The easy answer is because it’s a hundred years ago, and looking back exactly a century is always fun and fascinating.
But the more deeply I looked into the newspapers, the more interesting the year became. In 1921, the World War — not yet numbered, with the hope there would never be another one — was not completely over. The Allies demanded that Germany pay all the costs of rebuilding, while Germany argued that the country simply couldn’t afford the bill. The punishing and staggering total assessed by the Allies helped to drive Germany into the era of National Socialism, leading in mid-1921 to the election of Adolph Hitler as leader of the National Socialist German Workers Party — the Nazis — with absolute powers as party chairman. The events of 1921 led in large part to World War II and the Cold War.
Labor and management were at odds across the country, and a strike at John Morrell and Co. escalated to martial law when Iowa’s governor sent in troops. Unemployment was rising, with soldiers coming back from Europe to find jobs scarce and wages falling. As men returned from the war, women who had achieved some measure of independence through war work were being shuffled back to the kitchen. No one quite knew how this new amendment giving them the vote would work out. Were women to be allowed to serve on juries? And if so, would they have to be given extra breaks by the court, so they would have adequate opportunities to powder their noses? (The consensus was that “lady jurors” got no extra privileges — but only because lighting in courtrooms was generally so poor that powder on noses was unnecessary anyway.)
The nation was well into the Prohibition era, struggling with a crime wave brought about by making alcohol illegal, but starting to tiptoe toward a change of policy by making beer available by prescription.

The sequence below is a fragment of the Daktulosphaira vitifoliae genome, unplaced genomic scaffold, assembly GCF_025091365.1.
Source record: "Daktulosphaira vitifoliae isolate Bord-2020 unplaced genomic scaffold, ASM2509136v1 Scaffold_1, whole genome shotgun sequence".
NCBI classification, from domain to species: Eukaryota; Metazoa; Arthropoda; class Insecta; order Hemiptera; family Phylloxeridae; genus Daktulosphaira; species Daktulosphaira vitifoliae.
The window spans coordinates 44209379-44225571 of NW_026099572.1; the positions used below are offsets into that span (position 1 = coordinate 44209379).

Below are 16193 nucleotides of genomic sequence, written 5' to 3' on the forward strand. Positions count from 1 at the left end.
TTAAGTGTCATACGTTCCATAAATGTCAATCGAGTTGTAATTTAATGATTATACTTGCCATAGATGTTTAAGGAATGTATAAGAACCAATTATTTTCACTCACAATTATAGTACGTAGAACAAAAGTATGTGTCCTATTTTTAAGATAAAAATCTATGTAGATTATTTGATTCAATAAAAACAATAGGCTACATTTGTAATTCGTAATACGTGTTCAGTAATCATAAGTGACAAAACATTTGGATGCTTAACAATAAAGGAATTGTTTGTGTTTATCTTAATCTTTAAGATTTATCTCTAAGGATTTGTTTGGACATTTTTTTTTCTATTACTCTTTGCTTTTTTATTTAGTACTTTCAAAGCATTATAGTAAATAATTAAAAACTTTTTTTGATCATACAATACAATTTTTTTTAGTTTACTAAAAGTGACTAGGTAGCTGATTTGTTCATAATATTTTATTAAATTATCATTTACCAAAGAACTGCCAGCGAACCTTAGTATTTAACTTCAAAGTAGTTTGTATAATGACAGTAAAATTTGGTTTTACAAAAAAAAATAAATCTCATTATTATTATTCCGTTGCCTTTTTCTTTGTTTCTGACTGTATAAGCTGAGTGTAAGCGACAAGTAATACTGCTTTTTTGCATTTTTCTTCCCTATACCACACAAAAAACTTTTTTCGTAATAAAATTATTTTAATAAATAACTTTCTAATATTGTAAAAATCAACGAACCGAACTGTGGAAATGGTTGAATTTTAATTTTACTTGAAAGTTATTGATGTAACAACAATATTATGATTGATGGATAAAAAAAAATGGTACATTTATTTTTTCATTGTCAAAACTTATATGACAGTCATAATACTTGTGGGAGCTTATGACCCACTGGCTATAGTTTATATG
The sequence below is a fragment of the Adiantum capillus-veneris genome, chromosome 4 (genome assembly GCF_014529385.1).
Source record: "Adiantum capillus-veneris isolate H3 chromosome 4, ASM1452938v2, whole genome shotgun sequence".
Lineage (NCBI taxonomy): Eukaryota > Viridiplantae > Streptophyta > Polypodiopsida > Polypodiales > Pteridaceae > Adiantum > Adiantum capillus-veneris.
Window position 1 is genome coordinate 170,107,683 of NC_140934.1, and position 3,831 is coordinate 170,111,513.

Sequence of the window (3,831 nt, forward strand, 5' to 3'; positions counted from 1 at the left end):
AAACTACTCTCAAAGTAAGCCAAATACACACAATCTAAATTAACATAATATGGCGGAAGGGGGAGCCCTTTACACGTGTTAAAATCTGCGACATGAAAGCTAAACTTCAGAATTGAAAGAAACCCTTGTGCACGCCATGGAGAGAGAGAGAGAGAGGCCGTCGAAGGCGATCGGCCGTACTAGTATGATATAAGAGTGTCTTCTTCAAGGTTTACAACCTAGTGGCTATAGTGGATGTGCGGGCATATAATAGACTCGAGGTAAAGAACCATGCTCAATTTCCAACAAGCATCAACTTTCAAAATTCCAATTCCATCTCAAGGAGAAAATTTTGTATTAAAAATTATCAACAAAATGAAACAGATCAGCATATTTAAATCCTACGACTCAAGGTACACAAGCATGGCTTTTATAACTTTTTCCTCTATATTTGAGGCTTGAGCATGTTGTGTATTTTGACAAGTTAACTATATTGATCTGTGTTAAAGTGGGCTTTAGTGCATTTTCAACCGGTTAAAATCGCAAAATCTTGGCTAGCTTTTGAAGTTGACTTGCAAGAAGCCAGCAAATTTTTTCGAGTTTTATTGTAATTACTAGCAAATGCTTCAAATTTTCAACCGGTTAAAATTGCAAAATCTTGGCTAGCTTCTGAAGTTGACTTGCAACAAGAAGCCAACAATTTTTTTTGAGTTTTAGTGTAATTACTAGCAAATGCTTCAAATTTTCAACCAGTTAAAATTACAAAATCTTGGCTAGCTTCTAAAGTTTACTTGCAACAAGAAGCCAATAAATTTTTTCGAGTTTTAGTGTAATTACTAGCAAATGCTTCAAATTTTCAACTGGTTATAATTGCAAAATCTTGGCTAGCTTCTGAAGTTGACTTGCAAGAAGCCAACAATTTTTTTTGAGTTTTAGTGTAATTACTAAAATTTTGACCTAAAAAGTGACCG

Coming off a spectacular season in 1920, Babe Ruth announced he would break his own record — and did, hitting 59 home runs. (He wouldn’t achieve his career high — 60 home runs in a single season — until 1927.) The eight Chicago White Sox players accused of throwing the 1919 World Series went on trial, were acquitted, but were banned from baseball anyway.
Warren G. Harding was inaugurated and promptly turned his administration over to the self-benefiting cronies and crooks who made Teapot Dome the scandal of the 1920s. Congress was frequently at a standstill, debating peace terms and bonus payments for veterans — but making little progress — while cutting taxes for the wealthy. Immigration was an issue, with tight limits being set on who could come to the United States, how many, and from where. Nicolo Sacco and Bartolomeo Vanzetti went on trial and were condemned to death more because they were Italian than because they were guilty of murder during an armed robbery. The international economy teetered in a precarious balance that would smash by 1929, with consequences which would last for decades.
There were fears of a national typhus plague, said to be brought to the U.S. by immigrants, and the reality of a local scarlet fever outbreak was terrifying in a pre-antibiotic era. There are frequent articles about the need for a “pest house” (isolation hospital) in the city, unsurprising in the wake of the 1918 flu pandemic. Obituaries for babies, toddlers, children, and young mothers were as frequent as those of the elderly.
And there was rampant racism, unrest, and violence. While the newspaper reported with surface accuracy and seeming objectivity on events like the Tulsa race riots, it also ran an editorial about how northern cities could benefit from the experience of their southern neighbors on how to handle “the Negro problem”. There are stories about a “most entertaining program” about a “darky” family. In fact, 1921’s racism is even more disturbing to the modern mind because it was so casual — and so clearly not an issue to the editor.
In Ottumwa, the school district was absorbed in the task of moving Adams School in order to construct the new Ottumwa High School. Citizens fussed about the lack of street paving, the ruts on rural roads, the need for better housing, what to do about garbage, and how to draw more tourist and convention business to the city.
In short, things were an awfully lot like now. I hope you’ll enjoy revisiting Ottumwa in 1921. You may find yourself thinking, as I did, “The more things change, the more they stay the same.”